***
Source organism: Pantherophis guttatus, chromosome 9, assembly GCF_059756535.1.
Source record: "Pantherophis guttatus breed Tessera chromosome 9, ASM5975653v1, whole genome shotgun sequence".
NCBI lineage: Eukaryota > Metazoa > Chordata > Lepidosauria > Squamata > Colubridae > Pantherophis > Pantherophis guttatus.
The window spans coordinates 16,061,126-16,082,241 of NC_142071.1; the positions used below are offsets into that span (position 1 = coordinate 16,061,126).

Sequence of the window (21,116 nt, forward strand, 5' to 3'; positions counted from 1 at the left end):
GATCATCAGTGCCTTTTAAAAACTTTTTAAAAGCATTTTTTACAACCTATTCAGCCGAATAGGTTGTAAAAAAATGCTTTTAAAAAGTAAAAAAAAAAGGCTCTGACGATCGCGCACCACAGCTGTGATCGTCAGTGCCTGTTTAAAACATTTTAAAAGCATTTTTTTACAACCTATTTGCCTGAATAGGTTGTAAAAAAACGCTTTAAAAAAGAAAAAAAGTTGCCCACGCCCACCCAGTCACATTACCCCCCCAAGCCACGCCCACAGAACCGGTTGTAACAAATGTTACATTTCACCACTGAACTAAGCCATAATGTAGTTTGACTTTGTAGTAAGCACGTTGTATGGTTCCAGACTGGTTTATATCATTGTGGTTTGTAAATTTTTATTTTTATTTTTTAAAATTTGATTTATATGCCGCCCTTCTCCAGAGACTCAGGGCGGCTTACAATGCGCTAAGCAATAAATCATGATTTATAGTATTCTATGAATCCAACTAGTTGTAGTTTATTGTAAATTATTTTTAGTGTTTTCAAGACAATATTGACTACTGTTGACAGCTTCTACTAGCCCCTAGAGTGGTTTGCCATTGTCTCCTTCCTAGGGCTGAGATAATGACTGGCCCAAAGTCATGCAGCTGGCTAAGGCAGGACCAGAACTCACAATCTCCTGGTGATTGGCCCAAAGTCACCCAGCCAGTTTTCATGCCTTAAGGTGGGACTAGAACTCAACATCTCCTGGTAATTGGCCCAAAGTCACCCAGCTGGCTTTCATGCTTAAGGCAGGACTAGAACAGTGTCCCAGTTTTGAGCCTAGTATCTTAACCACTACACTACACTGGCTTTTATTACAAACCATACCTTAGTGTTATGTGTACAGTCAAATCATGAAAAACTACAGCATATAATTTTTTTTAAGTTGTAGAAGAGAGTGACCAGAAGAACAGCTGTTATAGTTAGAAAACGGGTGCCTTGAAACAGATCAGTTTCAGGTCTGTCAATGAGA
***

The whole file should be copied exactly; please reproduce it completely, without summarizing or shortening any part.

Source organism: Pantherophis guttatus, chromosome 9, assembly GCF_059756535.1.
Source record: "Pantherophis guttatus breed Tessera chromosome 9, ASM5975653v1, whole genome shotgun sequence".
NCBI lineage: Eukaryota > Metazoa > Chordata > Lepidosauria > Squamata > Colubridae > Pantherophis > Pantherophis guttatus.
The window spans coordinates 16,061,126-16,082,241 of NC_142071.1; the positions used below are offsets into that span (position 1 = coordinate 16,061,126).

Sequence of the window (21,116 nt, forward strand, 5' to 3'; positions counted from 1 at the left end):
GATCATCAGTGCCTTTTAAAAACTTTTTAAAAGCATTTTTTACAACCTATTCAGCCGAATAGGTTGTAAAAAAATGCTTTTAAAAAGTAAAAAAAAAAGGCTCTGACGATCGCGCACCACAGCTGTGATCGTCAGTGCCTGTTTAAAACATTTTAAAAGCATTTTTTTACAACCTATTTGCCTGAATAGGTTGTAAAAAAACGCTTTAAAAAAGAAAAAAAGTTGCCCACGCCCACCCAGTCACATTACCCCCCCAAGCCACGCCCACAGAACCGGTTGTAACAAATGTTACATTTCACCACTGAACTAAGCCATAATGTAGTTTGACTTTGTAGTAAGCACGTTGTATGGTTCCAGACTGGTTTATATCATTGTGGTTTGTAAATTTTTATTTTTATTTTTTAAAATTTGATTTATATGCCGCCCTTCTCCAGAGACTCAGGGCGGCTTACAATGCGCTAAGCAATAAATCATGATTTATAGTATTCTATGAATCCAACTAGTTGTAGTTTATTGTAAATTATTTTTAGTGTTTTCAAGACAATATTGACTACTGTTGACAGCTTCTACTAGCCCCTAGAGTGGTTTGCCATTGTCTCCTTCCTAGGGCTGAGATAATGACTGGCCCAAAGTCATGCAGCTGGCTAAGGCAGGACCAGAACTCACAATCTCCTGGTGATTGGCCCAAAGTCACCCAGCCAGTTTTCATGCCTTAAGGTGGGACTAGAACTCAACATCTCCTGGTAATTGGCCCAAAGTCACCCAGCTGGCTTTCATGCTTAAGGCAGGACTAGAACAGTGTCCCAGTTTTGAGCCTAGTATCTTAACCACTACACTACACTGGCTTTTATTACAAACCATACCTTAGTGTTATGTGTACAGTCAAATCATGAAAAACTACAGCATATAATTTTTTTTAAGTTGTAGAAGAGAGTGACCAGAAGAACAGCTGTTATAGTTAGAAAACGGGTGCCTTGAAACAGATCAGTTTCAGGTCTGTCAATGAGA